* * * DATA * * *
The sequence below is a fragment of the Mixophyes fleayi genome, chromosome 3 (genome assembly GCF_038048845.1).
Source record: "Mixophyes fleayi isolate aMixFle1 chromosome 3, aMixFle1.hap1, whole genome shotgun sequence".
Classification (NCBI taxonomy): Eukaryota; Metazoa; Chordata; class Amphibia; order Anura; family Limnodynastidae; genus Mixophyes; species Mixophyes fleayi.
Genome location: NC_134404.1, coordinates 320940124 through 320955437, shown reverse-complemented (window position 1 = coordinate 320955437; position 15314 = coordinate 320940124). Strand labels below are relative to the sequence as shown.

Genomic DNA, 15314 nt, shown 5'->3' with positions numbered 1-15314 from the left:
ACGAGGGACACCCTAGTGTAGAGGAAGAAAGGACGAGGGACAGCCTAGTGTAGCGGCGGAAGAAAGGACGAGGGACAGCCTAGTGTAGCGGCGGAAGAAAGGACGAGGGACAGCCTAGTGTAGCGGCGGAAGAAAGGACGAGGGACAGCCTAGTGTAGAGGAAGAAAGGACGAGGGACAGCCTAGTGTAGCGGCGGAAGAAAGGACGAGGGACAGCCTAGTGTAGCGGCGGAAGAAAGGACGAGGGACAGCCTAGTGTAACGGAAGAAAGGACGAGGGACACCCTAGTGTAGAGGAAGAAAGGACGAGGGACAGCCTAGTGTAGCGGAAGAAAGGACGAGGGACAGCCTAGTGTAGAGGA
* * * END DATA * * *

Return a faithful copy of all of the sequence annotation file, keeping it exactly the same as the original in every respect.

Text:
The sequence below is a fragment of the Mixophyes fleayi genome, chromosome 3 (genome assembly GCF_038048845.1).
Source record: "Mixophyes fleayi isolate aMixFle1 chromosome 3, aMixFle1.hap1, whole genome shotgun sequence".
Classification (NCBI taxonomy): Eukaryota; Metazoa; Chordata; class Amphibia; order Anura; family Limnodynastidae; genus Mixophyes; species Mixophyes fleayi.
Genome location: NC_134404.1, coordinates 320940124 through 320955437, shown reverse-complemented (window position 1 = coordinate 320955437; position 15314 = coordinate 320940124). Strand labels below are relative to the sequence as shown.

Genomic DNA, 15314 nt, shown 5'->3' with positions numbered 1-15314 from the left:
ACGAGGGACACCCTAGTGTAGAGGAAGAAAGGACGAGGGACAGCCTAGTGTAGCGGCGGAAGAAAGGACGAGGGACAGCCTAGTGTAGCGGCGGAAGAAAGGACGAGGGACAGCCTAGTGTAGCGGCGGAAGAAAGGACGAGGGACAGCCTAGTGTAGAGGAAGAAAGGACGAGGGACAGCCTAGTGTAGCGGCGGAAGAAAGGACGAGGGACAGCCTAGTGTAGCGGCGGAAGAAAGGACGAGGGACAGCCTAGTGTAACGGAAGAAAGGACGAGGGACACCCTAGTGTAGAGGAAGAAAGGACGAGGGACAGCCTAGTGTAGCGGAAGAAAGGACGAGGGACAGCCTAGTGTAGAGGA